Drive-thru by-appointment mass vaccination site opening at Wilmington Air Park


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WILMINGTON — The State of Ohio is re-opening the Wilmington Air Park mass vaccination site as a drive-thru clinic starting May 14 and 15 with no appointment necessary to receive the vaccine.

The clinic is located in the Wilmington Air Park Welcome Center parking lot at 1199 Airborne Road. Drive-thru clinics are a convenient option for Ohioans looking to protect themselves and their communities from the COVID-19 virus while staying safe inside their own vehicle.

The drive-thru vaccination clinic is a partnership among Gov. Mike DeWine’s Office, Air Transport Services Group (ATSG), Clinton County Port Authority, Impact Health, Clinton County Commissioners, Clinton County Health District, Emergency Management Agency, Clinton County Sheriff’s Office, Southwest Ohio Public Health Region, the Ohio Department of Health and The Health Collaborative.

Drive-thru appointments are available on Fridays between noon and 5 p.m. and Saturdays between 8 a.m. and 1 p.m. The site will have 250 appointments available daily and will administer the Johnson & Johnson vaccine.

Future appointments can be booked at gettheshot.coronavirus.ohio.gov .

“ATSG remains focused on providing convenient access to the vaccine for our employees, their families, and the surrounding rural communities,” said Rich Corrado, president and chief operating officer of ATSG. “We believe this drive-thru clinic will be a quick and easy way for people to fit getting vaccinated into their regular schedule.”

Latest CDC COVID-19 Vaccine info

• COVID-19 vaccines are safe and effective. Millions of people in the United States have received COVID-19 vaccines under the most intense safety monitoring in U.S. history.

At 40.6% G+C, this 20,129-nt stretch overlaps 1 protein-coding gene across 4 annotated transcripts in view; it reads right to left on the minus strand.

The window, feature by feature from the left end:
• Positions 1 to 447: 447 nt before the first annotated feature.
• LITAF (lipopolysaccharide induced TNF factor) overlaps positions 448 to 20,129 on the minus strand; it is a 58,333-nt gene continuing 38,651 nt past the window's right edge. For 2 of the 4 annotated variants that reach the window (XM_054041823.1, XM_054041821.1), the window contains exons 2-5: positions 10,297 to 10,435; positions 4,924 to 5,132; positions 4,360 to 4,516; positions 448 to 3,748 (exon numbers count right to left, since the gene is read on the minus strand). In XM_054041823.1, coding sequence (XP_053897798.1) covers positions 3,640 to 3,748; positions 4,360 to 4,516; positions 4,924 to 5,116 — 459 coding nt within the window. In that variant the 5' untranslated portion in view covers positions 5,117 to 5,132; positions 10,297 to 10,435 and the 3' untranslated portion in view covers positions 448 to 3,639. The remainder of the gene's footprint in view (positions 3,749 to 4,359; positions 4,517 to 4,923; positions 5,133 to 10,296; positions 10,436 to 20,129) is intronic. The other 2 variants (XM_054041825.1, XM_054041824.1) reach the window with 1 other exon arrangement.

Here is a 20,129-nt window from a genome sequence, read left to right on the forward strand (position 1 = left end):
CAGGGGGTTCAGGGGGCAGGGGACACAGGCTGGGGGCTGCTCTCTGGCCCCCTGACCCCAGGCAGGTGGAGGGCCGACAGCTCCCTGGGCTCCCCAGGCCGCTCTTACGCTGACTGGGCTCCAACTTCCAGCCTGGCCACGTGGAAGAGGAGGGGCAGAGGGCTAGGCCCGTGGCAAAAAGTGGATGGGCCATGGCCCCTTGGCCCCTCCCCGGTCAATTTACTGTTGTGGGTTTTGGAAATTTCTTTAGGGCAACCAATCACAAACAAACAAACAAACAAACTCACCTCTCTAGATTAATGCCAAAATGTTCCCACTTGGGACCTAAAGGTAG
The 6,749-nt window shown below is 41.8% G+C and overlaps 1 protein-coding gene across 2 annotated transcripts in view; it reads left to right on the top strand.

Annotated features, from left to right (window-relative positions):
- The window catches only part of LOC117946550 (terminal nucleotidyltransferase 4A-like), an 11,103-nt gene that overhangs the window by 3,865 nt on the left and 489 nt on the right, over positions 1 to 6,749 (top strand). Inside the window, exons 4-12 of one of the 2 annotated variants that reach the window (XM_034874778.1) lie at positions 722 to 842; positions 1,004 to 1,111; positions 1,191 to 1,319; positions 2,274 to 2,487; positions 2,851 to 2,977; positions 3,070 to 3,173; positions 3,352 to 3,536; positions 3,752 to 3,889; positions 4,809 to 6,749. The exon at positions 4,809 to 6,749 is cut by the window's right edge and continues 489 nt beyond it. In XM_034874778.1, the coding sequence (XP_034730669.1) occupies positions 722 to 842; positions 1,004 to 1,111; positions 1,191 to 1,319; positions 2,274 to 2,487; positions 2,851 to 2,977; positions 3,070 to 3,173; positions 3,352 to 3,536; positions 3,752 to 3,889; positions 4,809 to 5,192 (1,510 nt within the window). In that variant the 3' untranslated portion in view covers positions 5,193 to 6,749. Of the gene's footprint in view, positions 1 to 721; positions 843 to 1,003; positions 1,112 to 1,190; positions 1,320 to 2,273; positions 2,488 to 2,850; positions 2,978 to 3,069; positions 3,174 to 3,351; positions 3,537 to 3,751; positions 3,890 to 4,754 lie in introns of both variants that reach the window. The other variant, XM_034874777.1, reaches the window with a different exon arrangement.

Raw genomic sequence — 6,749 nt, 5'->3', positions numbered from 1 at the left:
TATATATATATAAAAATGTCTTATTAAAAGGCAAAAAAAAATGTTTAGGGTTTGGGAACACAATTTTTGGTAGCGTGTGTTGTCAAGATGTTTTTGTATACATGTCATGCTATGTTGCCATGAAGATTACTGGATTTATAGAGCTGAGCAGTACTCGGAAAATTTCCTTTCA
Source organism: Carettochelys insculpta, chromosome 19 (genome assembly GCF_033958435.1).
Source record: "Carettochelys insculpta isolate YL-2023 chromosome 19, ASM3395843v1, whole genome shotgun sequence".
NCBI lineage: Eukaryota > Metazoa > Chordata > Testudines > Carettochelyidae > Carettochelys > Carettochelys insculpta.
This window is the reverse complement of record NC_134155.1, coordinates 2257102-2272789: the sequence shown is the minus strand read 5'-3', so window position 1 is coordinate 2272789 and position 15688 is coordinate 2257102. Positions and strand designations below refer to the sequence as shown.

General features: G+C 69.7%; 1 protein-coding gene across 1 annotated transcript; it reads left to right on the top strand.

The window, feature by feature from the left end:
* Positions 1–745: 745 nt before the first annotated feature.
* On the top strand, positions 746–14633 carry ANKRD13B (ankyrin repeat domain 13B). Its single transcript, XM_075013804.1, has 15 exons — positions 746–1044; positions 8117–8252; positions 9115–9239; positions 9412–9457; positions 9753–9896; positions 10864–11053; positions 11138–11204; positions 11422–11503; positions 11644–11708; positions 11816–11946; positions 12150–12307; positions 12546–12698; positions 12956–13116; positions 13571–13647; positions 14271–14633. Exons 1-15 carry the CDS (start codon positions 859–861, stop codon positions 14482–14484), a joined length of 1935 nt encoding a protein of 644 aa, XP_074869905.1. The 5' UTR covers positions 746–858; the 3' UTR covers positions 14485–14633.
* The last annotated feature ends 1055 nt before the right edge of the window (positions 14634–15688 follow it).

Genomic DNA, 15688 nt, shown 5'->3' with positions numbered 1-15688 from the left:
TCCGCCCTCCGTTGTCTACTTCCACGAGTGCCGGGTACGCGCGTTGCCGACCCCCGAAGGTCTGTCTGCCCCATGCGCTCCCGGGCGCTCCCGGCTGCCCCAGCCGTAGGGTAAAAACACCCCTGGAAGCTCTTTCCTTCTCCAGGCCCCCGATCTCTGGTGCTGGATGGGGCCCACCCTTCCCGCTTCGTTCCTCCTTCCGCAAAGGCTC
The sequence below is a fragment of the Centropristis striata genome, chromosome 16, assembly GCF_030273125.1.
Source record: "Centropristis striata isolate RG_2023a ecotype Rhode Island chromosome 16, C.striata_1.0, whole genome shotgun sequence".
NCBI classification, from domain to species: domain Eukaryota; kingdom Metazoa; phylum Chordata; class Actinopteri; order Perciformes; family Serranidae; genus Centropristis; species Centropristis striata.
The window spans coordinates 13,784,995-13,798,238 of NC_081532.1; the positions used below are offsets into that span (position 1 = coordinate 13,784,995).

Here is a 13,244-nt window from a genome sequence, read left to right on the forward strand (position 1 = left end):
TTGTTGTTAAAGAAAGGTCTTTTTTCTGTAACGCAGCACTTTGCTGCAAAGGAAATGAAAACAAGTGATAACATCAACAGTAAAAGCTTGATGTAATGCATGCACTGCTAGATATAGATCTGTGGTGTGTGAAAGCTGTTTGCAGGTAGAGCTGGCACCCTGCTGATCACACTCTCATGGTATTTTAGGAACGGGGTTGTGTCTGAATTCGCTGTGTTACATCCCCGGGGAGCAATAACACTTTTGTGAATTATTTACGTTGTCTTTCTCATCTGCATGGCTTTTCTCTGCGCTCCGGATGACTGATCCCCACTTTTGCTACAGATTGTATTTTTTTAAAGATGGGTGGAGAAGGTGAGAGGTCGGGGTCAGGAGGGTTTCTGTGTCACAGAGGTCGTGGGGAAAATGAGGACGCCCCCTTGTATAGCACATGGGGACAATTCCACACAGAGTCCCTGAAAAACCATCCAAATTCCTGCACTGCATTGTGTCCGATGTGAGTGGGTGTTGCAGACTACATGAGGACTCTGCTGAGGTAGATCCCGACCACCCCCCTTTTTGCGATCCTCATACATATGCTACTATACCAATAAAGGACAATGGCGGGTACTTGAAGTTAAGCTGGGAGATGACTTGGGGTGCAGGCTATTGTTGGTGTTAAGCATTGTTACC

• CDC recommends you get a COVID-19 vaccine as soon as possible.

• CDC recommends getting the first COVID-19 vaccine that is available to you. o Reports of adverse events following the use of Johnson & Johnson’s Janssen (J&J/Janssen) vaccine suggest a risk of a rare adverse event called “thrombosis with thrombocytopenia syndrome” (TTS).

• Nearly all reports of this serious condition, which involves blood clots with low platelets, have been in adult women younger than 50 years old. A review of all available data shows that the J&J/Janssen COVID-19 Vaccine’s known and potential benefits outweigh its known and potential risks.

• However, women younger than 50 years old should be made aware of a rare risk of blood clots with low platelets following vaccination and the availability of other COVID-19 vaccines where this risk has not been observed.

• If you are fully vaccinated, you can start doing many things that you had stopped doing because of the pandemic.

• When choosing safer activities, consider how COVID-19 is spreading in your community, the number of people participating in the activity, and the location of the activity.

• Outdoor visits and activities are safer than indoor activities, and fully vaccinated people can participate in some indoor events safely, without much risk.

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